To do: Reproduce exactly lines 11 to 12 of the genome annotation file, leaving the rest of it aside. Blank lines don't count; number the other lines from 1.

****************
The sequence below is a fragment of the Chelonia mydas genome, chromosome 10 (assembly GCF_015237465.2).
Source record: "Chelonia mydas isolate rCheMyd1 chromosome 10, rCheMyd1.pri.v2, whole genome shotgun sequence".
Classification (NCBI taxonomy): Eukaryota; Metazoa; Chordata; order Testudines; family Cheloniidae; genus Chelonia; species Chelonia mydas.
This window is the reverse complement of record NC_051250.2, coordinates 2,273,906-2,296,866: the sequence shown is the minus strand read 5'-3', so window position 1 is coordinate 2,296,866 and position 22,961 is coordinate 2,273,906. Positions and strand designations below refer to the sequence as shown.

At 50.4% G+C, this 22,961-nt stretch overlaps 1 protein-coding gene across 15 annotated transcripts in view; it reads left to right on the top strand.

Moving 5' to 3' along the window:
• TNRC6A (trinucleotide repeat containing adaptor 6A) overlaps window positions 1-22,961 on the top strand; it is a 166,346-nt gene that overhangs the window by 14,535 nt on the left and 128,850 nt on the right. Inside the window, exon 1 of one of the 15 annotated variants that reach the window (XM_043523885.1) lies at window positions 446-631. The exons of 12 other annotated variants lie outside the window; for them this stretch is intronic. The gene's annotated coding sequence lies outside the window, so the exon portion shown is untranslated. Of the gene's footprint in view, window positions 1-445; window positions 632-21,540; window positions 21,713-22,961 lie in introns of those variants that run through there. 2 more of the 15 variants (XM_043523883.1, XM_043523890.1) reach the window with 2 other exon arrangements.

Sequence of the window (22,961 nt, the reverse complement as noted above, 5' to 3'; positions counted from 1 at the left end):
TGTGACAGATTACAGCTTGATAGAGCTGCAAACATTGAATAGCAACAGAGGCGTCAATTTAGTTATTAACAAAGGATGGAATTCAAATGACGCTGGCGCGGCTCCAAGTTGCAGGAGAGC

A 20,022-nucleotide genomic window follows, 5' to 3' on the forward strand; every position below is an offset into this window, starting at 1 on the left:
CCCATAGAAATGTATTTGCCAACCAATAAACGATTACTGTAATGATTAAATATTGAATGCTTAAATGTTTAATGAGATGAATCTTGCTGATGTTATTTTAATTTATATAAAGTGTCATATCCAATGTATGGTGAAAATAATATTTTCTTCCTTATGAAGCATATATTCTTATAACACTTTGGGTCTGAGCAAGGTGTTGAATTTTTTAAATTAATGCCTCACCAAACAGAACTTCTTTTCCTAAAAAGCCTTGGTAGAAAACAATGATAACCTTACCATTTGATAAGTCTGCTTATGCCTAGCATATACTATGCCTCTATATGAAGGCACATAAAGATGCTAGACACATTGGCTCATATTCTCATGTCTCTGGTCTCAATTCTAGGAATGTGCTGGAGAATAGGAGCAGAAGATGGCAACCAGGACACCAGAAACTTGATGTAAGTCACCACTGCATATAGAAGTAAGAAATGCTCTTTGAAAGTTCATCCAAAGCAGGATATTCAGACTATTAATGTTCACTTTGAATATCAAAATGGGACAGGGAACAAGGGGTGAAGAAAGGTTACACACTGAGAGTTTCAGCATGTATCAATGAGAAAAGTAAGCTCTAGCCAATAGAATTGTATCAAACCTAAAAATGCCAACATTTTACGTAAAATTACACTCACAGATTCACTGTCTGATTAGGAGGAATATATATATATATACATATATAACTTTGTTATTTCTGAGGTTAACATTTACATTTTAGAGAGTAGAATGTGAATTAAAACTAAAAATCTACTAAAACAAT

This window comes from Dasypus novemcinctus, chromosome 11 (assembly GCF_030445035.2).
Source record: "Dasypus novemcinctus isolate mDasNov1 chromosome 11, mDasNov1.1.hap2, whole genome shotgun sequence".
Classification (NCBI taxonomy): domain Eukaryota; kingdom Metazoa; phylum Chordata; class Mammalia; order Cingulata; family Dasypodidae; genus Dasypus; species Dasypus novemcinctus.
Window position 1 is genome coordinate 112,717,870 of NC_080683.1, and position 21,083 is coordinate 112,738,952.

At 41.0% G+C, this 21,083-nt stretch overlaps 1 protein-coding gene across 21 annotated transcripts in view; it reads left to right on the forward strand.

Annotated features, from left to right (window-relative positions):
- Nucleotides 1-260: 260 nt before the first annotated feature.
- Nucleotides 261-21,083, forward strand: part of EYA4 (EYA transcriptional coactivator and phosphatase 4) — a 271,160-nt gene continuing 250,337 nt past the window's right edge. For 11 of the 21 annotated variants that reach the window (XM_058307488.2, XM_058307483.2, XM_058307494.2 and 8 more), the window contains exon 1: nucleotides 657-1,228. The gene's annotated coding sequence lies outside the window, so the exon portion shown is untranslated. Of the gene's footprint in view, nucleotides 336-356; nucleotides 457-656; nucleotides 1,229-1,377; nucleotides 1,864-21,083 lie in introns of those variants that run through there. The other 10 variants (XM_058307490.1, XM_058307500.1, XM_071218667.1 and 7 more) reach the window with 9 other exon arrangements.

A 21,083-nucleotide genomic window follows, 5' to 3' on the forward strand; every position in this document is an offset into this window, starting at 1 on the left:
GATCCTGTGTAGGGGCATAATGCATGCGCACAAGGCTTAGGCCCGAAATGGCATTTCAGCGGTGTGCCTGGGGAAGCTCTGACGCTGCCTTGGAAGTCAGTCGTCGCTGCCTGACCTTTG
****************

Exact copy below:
CCCATAGAAATGTATTTGCCAACCAATAAACGATTACTGTAATGATTAAATATTGAATGCTTAAATGTTTAATGAGATGAATCTTGCTGATGTTATTTTAATTTATATAAAGTGTCATATCCAATGTATGGTGAAAATAATATTTTCTTCCTTATGAAGCATATATTCTTATAACACTTTGGGTCTGAGCAAGGTGTTGAATTTTTTAAATTAATGCCTCACCAAACAGAACTTCTTTTCCTAAAAAGCCTTGGTAGAAAACAATGATAACCTTACCATTTGATAAGTCTGCTTATGCCTAGCATATACTATGCCTCTATATGAAGGCACATAAAGATGCTAGACACATTGGCTCATATTCTCATGTCTCTGGTCTCAATTCTAGGAATGTGCTGGAGAATAGGAGCAGAAGATGGCAACCAGGACACCAGAAACTTGATGTAAGTCACCACTGCATATAGAAGTAAGAAATGCTCTTTGAAAGTTCATCCAAAGCAGGATATTCAGACTATTAATGTTCACTTTGAATATCAAAATGGGACAGGGAACAAGGGGTGAAGAAAGGTTACACACTGAGAGTTTCAGCATGTATCAATGAGAAAAGTAAGCTCTAGCCAATAGAATTGTATCAAACCTAAAAATGCCAACATTTTACGTAAAATTACACTCACAGATTCACTGTCTGATTAGGAGGAATATATATATATATACATATATAACTTTGTTATTTCTGAGGTTAACATTTACATTTTAGAGAGTAGAATGTGAATTAAAACTAAAAATCTACTAAAACAAT

This window comes from Dasypus novemcinctus, chromosome 11 (assembly GCF_030445035.2).